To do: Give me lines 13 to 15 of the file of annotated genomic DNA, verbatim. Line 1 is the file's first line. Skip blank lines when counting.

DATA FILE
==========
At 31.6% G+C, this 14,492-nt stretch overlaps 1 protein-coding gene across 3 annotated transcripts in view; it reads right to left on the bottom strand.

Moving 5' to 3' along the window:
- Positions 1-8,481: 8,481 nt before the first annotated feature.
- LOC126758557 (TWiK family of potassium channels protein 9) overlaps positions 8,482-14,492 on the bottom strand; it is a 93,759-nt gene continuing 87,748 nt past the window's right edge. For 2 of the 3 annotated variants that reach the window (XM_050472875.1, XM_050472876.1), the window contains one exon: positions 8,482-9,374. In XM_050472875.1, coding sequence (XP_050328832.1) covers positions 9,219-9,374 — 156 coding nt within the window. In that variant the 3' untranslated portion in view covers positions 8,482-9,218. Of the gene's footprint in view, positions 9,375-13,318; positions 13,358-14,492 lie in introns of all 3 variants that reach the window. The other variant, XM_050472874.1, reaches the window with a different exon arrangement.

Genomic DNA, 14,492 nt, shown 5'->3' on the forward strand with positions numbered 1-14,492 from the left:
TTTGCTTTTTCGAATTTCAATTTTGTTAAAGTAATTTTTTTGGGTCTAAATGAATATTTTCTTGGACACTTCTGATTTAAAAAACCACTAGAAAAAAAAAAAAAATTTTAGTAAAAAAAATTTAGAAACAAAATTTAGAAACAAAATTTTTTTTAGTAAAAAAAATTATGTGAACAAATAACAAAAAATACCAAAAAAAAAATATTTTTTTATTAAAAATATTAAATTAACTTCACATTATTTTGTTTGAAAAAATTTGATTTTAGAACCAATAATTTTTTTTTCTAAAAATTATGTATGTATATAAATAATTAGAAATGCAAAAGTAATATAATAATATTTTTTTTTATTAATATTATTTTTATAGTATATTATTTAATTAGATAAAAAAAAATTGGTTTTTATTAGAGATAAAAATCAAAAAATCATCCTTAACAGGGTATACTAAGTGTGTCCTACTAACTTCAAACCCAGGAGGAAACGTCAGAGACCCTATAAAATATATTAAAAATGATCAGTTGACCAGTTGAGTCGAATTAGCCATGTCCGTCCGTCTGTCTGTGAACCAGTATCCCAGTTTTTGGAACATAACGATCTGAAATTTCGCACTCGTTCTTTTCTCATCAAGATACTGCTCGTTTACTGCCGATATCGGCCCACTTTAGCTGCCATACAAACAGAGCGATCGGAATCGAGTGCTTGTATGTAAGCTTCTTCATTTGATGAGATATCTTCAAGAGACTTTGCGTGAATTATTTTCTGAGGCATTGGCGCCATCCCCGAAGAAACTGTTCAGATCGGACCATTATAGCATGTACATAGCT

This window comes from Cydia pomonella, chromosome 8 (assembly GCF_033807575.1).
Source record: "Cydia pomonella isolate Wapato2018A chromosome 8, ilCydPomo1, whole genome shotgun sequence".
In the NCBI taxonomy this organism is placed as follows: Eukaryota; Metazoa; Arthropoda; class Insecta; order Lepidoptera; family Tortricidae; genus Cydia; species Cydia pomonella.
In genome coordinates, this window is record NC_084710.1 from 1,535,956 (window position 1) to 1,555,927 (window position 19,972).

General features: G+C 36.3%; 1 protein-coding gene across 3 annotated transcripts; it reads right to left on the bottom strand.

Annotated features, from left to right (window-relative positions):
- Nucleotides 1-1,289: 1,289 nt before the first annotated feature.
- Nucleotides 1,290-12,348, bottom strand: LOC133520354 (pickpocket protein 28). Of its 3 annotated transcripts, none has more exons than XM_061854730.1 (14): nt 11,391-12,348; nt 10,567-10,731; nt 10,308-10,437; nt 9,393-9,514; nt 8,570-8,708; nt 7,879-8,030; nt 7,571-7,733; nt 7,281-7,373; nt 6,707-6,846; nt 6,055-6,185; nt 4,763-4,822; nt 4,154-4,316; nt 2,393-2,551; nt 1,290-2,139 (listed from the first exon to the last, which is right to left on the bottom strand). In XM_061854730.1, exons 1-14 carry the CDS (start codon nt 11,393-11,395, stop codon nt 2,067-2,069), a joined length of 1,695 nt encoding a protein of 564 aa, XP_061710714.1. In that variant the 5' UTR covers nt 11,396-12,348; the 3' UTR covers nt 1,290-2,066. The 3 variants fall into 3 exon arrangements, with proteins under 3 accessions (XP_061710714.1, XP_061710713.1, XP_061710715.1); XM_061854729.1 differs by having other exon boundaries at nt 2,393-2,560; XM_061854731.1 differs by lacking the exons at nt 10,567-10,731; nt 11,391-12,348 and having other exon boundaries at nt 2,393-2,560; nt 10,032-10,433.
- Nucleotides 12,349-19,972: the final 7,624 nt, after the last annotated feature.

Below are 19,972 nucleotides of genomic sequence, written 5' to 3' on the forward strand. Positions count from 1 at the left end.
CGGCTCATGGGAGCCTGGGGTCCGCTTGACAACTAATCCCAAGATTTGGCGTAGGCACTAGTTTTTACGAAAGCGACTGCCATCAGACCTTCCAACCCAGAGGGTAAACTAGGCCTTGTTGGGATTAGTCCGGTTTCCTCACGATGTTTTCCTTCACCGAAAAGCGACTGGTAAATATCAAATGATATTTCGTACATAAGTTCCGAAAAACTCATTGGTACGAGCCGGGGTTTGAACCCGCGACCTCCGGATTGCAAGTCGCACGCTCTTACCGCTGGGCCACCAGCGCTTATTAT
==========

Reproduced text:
- Nucleotides 1-1,289: 1,289 nt before the first annotated feature.
- Nucleotides 1,290-12,348, bottom strand: LOC133520354 (pickpocket protein 28). Of its 3 annotated transcripts, none has more exons than XM_061854730.1 (14): nt 11,391-12,348; nt 10,567-10,731; nt 10,308-10,437; nt 9,393-9,514; nt 8,570-8,708; nt 7,879-8,030; nt 7,571-7,733; nt 7,281-7,373; nt 6,707-6,846; nt 6,055-6,185; nt 4,763-4,822; nt 4,154-4,316; nt 2,393-2,551; nt 1,290-2,139 (listed from the first exon to the last, which is right to left on the bottom strand). In XM_061854730.1, exons 1-14 carry the CDS (start codon nt 11,393-11,395, stop codon nt 2,067-2,069), a joined length of 1,695 nt encoding a protein of 564 aa, XP_061710714.1. In that variant the 5' UTR covers nt 11,396-12,348; the 3' UTR covers nt 1,290-2,066. The 3 variants fall into 3 exon arrangements, with proteins under 3 accessions (XP_061710714.1, XP_061710713.1, XP_061710715.1); XM_061854729.1 differs by having other exon boundaries at nt 2,393-2,560; XM_061854731.1 differs by lacking the exons at nt 10,567-10,731; nt 11,391-12,348 and having other exon boundaries at nt 2,393-2,560; nt 10,032-10,433.
- Nucleotides 12,349-19,972: the final 7,624 nt, after the last annotated feature.